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From André Warnier ...@ice-sa.com>
Subject Re: request for servlet filter
Date Thu, 18 Sep 2008 19:36:32 GMT
Christopher Schultz wrote:
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> André,
> 
> André Warnier wrote:
>> However, to work around a problem of browsers not being set up properly,
>> I would need a servlet filter inserted *before* jCIFS in the chain,
>> which would :
>> - detect if a client attempts a Basic (or Digest) authentication
>> - if yes, either return a static non-no html page top the client
>> immediately as a response, or re-direct the client to such a page (1)
>> - if no, then simply let the request through to jCIFS and the application
> 
> So... the user is rejected if they are using Basic or Digest
> authentication? That seems backward.

Not really.  To quench your thirst of knowledge, this is the problem : 
in this environment, users are supposed to login using NTLM, always. 
When they do that, they get logged into the Tomcat application using 
their NTLM id, automatically thanks to jCIFS. This also acts as SSO, 
which is nice and friendly.
However, this being a corporation with lots of employees and partners 
all over the world, some users are not necessarily aware of what to do 
in order to set up their browsers to do NTLM properly.
When they don't, and their browser receives a 401 from the server, the 
browser (since it is not prepared to do NTLM) by itself falls back to 
doing Basic authentication (IE does that). Which means that the browser 
pops up a login dialog for the user to enter their user-id and password. 
  So they do, and the browser duly re-sends the request with a Basic 
authentication.
But this not being acceptable to the server, the server sends a 401 
again asking for NTLM.  Which causes the browser to pop-up a login 
dialog again. And this goes on and on.
All the poor user ever sees is this login dialog, and although he enters 
his correct user-id and password repeatedly, the popup dialog keeps on 
coming back, without any explanation.
So now the Service Desk in Mumbai gets a call at 3:00 AM, asking if 
someone speaks Mongolian.

One way I can think of to avoid this, is when in response to the initial 
401-NTLM from the server, the browser re-sends the request with a Basic 
authentication (IE does that, nothing to do about it), instead of 
letting this go through jCIFS again (which would return the 401-NTLM, 
nothing to do about it), catch the request earlier, and upon detection 
of a Basic authentication header, send a nice page to the user telling 
him why this happens, and how to correct it.

Makes sense ?

I should add that the above idea being rather experimental, I have at 
this time only an inclination to believe it would work, not a certainty, 
which is why ..
> 
>> I can write such a servlet filter myself, but if it already exists I
>> might as well save myself the time.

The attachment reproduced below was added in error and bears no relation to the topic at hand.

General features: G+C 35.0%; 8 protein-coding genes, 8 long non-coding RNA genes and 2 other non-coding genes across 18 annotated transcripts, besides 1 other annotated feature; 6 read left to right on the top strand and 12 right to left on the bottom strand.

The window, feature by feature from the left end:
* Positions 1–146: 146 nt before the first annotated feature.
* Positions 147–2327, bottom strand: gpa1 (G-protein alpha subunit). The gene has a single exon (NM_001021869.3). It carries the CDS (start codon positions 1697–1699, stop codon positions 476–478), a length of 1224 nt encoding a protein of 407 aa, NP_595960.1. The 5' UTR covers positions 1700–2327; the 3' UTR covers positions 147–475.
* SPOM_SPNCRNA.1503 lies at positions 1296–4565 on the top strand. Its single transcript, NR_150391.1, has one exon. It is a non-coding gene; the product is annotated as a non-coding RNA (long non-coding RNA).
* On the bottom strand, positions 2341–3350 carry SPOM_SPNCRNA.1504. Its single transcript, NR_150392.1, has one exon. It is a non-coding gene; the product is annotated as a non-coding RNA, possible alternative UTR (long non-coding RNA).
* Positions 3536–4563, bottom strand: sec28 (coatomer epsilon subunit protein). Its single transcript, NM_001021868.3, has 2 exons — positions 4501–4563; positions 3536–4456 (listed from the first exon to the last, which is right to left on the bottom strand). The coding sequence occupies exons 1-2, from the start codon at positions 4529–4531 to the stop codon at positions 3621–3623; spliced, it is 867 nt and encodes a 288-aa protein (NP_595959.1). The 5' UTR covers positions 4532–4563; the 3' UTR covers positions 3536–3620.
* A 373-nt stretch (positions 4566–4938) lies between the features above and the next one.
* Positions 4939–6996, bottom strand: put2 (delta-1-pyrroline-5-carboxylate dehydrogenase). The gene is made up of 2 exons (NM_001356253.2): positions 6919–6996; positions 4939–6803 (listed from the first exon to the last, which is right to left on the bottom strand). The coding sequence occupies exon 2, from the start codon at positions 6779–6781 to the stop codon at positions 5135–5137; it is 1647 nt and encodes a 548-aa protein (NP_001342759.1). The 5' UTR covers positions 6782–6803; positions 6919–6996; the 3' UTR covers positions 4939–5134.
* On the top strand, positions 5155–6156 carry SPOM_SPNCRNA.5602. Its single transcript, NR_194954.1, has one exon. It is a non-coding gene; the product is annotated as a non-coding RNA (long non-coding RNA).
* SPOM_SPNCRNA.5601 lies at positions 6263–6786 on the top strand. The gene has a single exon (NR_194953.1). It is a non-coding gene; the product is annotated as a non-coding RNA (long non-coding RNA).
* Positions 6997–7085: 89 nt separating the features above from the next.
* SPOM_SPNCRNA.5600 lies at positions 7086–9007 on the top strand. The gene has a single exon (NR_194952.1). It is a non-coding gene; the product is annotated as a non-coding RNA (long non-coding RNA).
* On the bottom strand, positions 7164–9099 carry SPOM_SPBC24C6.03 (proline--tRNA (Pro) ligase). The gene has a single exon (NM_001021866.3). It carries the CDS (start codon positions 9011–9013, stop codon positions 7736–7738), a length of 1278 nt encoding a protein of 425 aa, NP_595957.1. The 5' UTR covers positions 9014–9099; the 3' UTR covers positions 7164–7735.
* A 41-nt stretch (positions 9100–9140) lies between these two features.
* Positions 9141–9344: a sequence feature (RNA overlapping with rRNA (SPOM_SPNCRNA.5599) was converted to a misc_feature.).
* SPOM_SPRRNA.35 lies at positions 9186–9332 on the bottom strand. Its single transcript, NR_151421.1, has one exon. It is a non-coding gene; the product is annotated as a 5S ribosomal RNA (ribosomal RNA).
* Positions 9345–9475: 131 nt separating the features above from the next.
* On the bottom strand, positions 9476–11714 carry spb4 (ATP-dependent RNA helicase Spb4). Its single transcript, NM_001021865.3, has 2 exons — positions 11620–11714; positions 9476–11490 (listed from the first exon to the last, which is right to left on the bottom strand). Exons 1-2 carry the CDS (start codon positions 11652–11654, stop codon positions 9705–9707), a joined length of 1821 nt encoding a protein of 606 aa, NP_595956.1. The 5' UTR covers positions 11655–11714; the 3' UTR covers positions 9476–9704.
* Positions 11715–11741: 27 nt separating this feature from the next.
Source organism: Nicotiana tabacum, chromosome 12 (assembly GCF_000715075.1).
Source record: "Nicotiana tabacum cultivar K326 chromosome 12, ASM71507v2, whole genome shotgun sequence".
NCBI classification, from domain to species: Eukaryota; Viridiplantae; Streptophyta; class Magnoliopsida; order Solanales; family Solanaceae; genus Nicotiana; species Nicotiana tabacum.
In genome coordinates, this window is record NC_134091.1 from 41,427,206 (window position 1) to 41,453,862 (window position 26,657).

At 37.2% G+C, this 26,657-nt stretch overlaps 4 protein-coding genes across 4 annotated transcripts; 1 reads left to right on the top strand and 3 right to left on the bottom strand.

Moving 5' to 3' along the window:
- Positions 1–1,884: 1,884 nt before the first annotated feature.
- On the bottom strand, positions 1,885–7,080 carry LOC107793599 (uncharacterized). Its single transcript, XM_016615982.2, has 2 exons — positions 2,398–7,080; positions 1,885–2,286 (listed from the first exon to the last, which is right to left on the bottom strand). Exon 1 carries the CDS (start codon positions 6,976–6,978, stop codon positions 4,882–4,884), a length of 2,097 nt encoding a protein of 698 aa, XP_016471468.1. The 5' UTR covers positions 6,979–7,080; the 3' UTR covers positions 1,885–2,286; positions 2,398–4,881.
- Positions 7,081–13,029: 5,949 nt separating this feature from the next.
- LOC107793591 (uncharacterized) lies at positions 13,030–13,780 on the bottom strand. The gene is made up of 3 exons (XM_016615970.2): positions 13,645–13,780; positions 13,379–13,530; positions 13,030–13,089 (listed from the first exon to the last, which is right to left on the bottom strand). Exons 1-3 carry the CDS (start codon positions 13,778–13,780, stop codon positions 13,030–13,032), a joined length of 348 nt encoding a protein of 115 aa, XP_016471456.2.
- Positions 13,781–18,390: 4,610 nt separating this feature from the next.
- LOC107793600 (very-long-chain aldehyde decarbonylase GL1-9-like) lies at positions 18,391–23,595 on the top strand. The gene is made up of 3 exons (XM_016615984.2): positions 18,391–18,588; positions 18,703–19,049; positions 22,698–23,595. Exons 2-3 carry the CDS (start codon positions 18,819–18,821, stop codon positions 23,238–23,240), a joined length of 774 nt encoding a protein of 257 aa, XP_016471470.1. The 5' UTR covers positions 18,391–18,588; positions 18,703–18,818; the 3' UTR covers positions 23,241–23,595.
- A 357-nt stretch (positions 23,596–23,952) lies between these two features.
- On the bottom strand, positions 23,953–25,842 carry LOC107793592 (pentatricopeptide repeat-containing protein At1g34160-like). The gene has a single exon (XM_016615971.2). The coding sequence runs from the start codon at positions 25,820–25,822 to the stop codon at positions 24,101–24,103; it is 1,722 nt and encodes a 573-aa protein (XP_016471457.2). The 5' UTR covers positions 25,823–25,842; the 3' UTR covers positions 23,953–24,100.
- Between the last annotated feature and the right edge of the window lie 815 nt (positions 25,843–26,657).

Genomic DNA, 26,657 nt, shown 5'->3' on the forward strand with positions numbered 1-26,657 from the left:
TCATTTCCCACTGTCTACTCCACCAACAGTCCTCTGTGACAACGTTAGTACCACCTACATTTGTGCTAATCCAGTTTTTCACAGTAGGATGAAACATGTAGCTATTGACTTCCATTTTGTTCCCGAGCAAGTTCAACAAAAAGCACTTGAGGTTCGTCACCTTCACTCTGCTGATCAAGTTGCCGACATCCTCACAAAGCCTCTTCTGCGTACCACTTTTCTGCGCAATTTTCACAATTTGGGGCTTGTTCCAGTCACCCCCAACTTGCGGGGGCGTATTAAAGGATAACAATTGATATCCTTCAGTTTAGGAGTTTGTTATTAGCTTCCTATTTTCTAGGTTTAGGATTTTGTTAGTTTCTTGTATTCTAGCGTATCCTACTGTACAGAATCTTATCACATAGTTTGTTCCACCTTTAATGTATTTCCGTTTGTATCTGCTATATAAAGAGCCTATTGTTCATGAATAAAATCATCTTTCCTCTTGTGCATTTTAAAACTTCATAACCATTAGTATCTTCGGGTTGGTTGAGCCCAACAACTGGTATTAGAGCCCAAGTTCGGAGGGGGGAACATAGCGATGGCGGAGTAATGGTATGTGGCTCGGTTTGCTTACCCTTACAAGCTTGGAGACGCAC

> 
> Didn't I already write this one for you? ;)

To tell the truth, you might have..
I remember asking a similar (but probably not the same) question a while 
ago, and there might be something I could use there.  I'll go check.
But my problem then was to find a way, under certain circumstances, to 
disable the next filter (jCIFS) while this filter would not cooperate 
(it doesn't have a parameter for that, and I'm unwilling to mess with 
the code).

> 
>> something usable under Tomcat and offering capabilities similar to the
>> mod_rewrite module of Apache would also interest me.
> 
> You could check out http://tuckey.org/urlrewrite/, but I think that
> mod-rewrite is a full Swiss Army Chainsaw while urlrewrite is more of a
> santoku knife.
I'll go check that one, it might be enough if it can check headers and 
do redirects.  Anything but writing something myself and having to 
complain to myself afterward about bugs and the like.

I don't know what a santoku knife is, but I'll go Google that too. One 
is never too old to learn. From your use of it, I guess it's a small but 
sharp Japanese Army knife.
(Did that. Wrong, it's a sharp and not necessarily small Japanese 
kitchen knife. Being myself a cook first, a programmer second, I should 
have known that.)

> 
>> (1) and, as a subsidiary question, what would the Tomcat gurus here
>> suggest as the best alternative between [redirect versus not]?
> 
> That depends on what you want your users' experiences to be. What if
> they hit RELOAD? Do you want to re-run the test just in case they have
> logged-in again? My guess is that you'll want them to be able to
> re-load, so I wouldn't redirect. On the other hand, if you want to
> essentially ignore reloads and continue showing the "go away" page, then
> you should do a redirect.
 > It seems more likely that you'll want to return a 401 response to the
 > initial request, rather than returning any 3xx response.

If I understand this correctly, then my previous explanation should also 
answer this.  They are not likely to reload, unless they like the look 
of the IE login dialog, or unless they have in the meantime corrected 
their settings to allow NTLM.  In which case they should now be ok.
And the page is not a rude "go away", it's more like a "Dear colleague 
and friend, we would love to let you enjoy our services, but your 
current browser settings don't allow it, according to internal company 
regulation 23.II(bis), 3rd paragraph. So go away."
The fact that this is a German company is purely incidental.

> 
> - -chris
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